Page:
. . . this time responding to a particularly clueless and uninformed rant against firearm suppressors. The following post is from author Elizabeth Moon, who is an extremely good science fiction writer, but who apparently knows jack shit about guns. Which is kind of sad, since she was a Marine. There is so much wrong with this post that … I’m going to have to break it down and fisk it line by line … . . . There is so much nonsense in there that it is going to take some time to refute it all. This is a

Continue reading

Don’t blame the Federal government for Puerto Rico’s aid crisis

The chronic mismanagement, inefficiency and sclerotic bureaucracy of Puerto Rico continue to take their toll on residents after Hurricane Maria.  The New York Post reports: “There are plenty of ships and plenty of cargo to come into the island,” said Mark Miller, a spokesman for shipping company Crowley, which has 3,000 containers of supplies in the US territory. “From there, that’s where the supply chain breaks down — getting the goods from the port to the people on the island who need them,” he told Bloomberg News. Around 9,500 containers carrying supplies remained stuck at the Port of San Juan

Continue reading

How do you say “Oops!” in Russian?

Last week I showed a Russian Air Force Tupolev Tu-22M3 bomber make a very, very long takeoff, leaving a cloud of dust at the runway threshold as it lifted off just in time. This one didn’t make it at all.  Running out of runway, its pilot deployed its braking parachutes as he tried to stop – but to no avail. Listening to the sounds, it looks as if the tail section – visible towards the end of the clip – broke off and came to a stop, while the rest of the plane kept on going for a while.  There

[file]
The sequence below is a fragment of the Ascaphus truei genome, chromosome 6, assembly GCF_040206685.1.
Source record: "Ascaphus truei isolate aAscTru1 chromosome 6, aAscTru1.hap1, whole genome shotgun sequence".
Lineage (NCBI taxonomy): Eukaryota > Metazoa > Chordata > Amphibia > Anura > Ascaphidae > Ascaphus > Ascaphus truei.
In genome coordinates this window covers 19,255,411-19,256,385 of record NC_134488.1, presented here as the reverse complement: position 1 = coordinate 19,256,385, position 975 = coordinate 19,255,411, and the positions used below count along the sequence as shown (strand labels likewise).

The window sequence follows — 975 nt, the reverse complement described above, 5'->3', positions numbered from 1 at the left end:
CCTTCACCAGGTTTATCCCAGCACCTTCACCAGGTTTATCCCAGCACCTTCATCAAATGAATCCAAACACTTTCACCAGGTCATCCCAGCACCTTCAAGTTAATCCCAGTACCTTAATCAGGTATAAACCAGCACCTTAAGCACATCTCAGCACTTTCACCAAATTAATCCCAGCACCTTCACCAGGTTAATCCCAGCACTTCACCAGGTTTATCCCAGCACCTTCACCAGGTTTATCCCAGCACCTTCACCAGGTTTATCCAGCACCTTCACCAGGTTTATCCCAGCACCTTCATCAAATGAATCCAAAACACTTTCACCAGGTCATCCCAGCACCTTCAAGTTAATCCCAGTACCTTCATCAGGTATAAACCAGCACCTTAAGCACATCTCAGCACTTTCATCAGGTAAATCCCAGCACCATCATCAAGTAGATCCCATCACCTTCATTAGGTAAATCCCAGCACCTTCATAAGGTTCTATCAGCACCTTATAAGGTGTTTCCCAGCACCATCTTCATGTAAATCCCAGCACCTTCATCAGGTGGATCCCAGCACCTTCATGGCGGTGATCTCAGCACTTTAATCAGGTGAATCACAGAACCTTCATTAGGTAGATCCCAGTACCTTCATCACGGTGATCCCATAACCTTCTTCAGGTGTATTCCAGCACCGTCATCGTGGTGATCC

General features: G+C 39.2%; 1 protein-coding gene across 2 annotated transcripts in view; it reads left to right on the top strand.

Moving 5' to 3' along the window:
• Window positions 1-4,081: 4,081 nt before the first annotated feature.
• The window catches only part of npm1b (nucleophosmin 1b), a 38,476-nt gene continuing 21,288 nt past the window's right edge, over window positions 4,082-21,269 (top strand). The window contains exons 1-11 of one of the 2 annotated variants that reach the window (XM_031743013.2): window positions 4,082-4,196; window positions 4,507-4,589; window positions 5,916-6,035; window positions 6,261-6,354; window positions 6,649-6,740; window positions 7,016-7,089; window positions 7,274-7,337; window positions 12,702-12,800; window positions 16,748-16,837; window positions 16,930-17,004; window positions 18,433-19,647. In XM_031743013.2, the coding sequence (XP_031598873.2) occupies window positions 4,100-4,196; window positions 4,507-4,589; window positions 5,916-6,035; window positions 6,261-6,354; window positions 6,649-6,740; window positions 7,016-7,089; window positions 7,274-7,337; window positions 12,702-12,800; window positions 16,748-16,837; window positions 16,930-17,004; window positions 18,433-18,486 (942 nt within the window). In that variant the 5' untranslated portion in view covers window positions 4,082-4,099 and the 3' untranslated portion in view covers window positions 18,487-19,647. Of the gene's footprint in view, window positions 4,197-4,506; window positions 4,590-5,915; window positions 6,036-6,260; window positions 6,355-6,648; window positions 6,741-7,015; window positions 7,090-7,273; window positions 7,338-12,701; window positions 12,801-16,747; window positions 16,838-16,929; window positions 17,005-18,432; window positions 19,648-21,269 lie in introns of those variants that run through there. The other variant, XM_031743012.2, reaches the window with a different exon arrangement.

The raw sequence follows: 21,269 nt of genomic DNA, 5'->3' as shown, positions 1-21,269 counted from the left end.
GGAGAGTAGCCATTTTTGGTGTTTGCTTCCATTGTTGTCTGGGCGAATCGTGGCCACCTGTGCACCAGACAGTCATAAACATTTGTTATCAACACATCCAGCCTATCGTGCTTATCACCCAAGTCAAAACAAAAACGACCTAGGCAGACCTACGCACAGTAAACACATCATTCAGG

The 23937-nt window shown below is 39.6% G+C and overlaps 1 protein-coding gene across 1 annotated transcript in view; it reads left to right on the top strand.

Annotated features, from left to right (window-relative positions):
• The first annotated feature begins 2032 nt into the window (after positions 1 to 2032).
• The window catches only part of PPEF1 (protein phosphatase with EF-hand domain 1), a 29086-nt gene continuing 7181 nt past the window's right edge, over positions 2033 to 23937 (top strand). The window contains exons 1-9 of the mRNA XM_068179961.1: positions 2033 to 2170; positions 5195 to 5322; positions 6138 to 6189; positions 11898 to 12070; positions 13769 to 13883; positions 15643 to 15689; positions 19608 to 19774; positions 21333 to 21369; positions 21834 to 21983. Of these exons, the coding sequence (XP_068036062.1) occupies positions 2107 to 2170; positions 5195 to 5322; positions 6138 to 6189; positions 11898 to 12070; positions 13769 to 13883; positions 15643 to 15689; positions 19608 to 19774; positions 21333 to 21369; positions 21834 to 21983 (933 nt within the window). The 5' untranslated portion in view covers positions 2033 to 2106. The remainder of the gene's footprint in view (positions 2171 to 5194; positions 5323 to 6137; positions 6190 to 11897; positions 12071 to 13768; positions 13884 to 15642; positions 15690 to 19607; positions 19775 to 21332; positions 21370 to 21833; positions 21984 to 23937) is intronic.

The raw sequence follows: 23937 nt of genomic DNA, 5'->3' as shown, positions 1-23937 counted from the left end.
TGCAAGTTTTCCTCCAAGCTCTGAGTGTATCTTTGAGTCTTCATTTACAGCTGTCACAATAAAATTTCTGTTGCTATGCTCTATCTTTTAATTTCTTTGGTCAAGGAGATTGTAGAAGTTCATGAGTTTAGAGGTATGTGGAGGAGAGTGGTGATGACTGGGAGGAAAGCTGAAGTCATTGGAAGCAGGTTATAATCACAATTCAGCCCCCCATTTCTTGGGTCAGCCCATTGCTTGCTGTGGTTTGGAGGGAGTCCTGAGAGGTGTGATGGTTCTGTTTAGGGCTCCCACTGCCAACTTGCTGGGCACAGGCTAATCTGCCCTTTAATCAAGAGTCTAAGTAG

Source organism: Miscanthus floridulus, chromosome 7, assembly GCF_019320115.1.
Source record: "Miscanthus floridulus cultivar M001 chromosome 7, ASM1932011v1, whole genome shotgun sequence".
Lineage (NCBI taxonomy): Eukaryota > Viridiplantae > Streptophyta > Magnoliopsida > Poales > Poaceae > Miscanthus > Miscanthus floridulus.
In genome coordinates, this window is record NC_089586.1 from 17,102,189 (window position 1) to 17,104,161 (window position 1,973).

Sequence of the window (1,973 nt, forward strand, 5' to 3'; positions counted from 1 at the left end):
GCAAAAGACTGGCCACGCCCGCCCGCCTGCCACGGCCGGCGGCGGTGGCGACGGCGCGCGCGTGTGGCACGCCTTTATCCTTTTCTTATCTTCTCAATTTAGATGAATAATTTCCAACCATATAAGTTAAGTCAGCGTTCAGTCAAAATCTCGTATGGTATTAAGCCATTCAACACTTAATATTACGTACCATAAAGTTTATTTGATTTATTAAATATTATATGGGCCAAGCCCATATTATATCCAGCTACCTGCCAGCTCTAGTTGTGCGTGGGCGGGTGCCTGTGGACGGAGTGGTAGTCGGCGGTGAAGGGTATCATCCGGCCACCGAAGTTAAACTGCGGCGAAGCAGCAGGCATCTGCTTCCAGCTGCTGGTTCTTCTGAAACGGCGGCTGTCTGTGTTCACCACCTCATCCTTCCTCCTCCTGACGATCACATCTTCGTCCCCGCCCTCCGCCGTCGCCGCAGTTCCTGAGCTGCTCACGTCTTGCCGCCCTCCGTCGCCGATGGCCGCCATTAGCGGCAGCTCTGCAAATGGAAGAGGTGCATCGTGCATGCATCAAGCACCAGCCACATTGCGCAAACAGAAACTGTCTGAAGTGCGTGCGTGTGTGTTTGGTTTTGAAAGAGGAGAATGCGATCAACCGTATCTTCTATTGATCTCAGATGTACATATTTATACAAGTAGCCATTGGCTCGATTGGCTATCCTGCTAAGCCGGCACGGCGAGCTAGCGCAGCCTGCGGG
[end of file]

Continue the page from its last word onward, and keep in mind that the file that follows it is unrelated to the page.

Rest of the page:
Continue reading

Lessons learned from Hurricanes Harvey, Irma and Maria

After Hurricanes Katrina and Rita in 2005, I wrote a series of “lessons learned” points, which I combined into an article on this blog some time later.  It’s consistently among the most viewed articles here, so I hope it’s done some good. As the wider picture is emerging after Hurricane Harvey hit Houston, Hurricane Irma hit Florida, and Hurricane Maria hit Puerto Rico over the past couple of months, there have been more useful lessons coming out of the experiences of my correspondents (and from news media articles).  I’m going to summarize some of them here.  I’ll add to this

Continue reading

At these numbers, why NOT build the wall?

I noted an article yesterday, headlined: Record $135 billion a year for illegal immigration, average $8,075 each, $25,000 in NY It began: The swelling population of illegal immigrants and their kids is costing American taxpayers $135 billion a year, the highest ever, driven by free medical care, education and a huge law enforcement bill, according to the the most authoritative report on the issue yet. And despite claims from pro-illegal immigration advocates that the aliens pay significant off-setting taxes back to federal, state and local treasuries, the Federation for American Immigration Reform report tallied just $19 billion, making the final

Continue reading